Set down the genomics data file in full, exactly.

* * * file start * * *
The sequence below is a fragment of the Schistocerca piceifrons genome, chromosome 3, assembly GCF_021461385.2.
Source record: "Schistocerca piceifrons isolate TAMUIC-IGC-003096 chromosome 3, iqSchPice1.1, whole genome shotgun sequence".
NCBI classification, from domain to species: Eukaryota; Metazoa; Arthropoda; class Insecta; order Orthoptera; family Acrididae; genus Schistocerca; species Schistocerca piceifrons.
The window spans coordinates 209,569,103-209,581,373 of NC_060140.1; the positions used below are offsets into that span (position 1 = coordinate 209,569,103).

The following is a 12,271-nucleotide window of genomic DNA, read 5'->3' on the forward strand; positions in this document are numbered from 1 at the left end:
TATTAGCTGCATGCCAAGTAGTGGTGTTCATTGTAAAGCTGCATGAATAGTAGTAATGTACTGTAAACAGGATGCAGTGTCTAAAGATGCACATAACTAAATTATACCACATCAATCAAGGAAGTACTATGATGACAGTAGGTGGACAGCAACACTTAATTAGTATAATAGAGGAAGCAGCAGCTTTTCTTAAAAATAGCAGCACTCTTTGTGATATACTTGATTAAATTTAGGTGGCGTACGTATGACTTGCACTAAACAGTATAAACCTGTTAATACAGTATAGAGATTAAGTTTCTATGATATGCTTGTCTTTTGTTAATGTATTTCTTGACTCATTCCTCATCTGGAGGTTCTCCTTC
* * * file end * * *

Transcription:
The sequence below is a fragment of the Schistocerca piceifrons genome, chromosome 3, assembly GCF_021461385.2.
Source record: "Schistocerca piceifrons isolate TAMUIC-IGC-003096 chromosome 3, iqSchPice1.1, whole genome shotgun sequence".
NCBI classification, from domain to species: Eukaryota; Metazoa; Arthropoda; class Insecta; order Orthoptera; family Acrididae; genus Schistocerca; species Schistocerca piceifrons.
The window spans coordinates 209,569,103-209,581,373 of NC_060140.1; the positions used below are offsets into that span (position 1 = coordinate 209,569,103).

The following is a 12,271-nucleotide window of genomic DNA, read 5'->3' on the forward strand; positions in this document are numbered from 1 at the left end:
TATTAGCTGCATGCCAAGTAGTGGTGTTCATTGTAAAGCTGCATGAATAGTAGTAATGTACTGTAAACAGGATGCAGTGTCTAAAGATGCACATAACTAAATTATACCACATCAATCAAGGAAGTACTATGATGACAGTAGGTGGACAGCAACACTTAATTAGTATAATAGAGGAAGCAGCAGCTTTTCTTAAAAATAGCAGCACTCTTTGTGATATACTTGATTAAATTTAGGTGGCGTACGTATGACTTGCACTAAACAGTATAAACCTGTTAATACAGTATAGAGATTAAGTTTCTATGATATGCTTGTCTTTTGTTAATGTATTTCTTGACTCATTCCTCATCTGGAGGTTCTCCTTC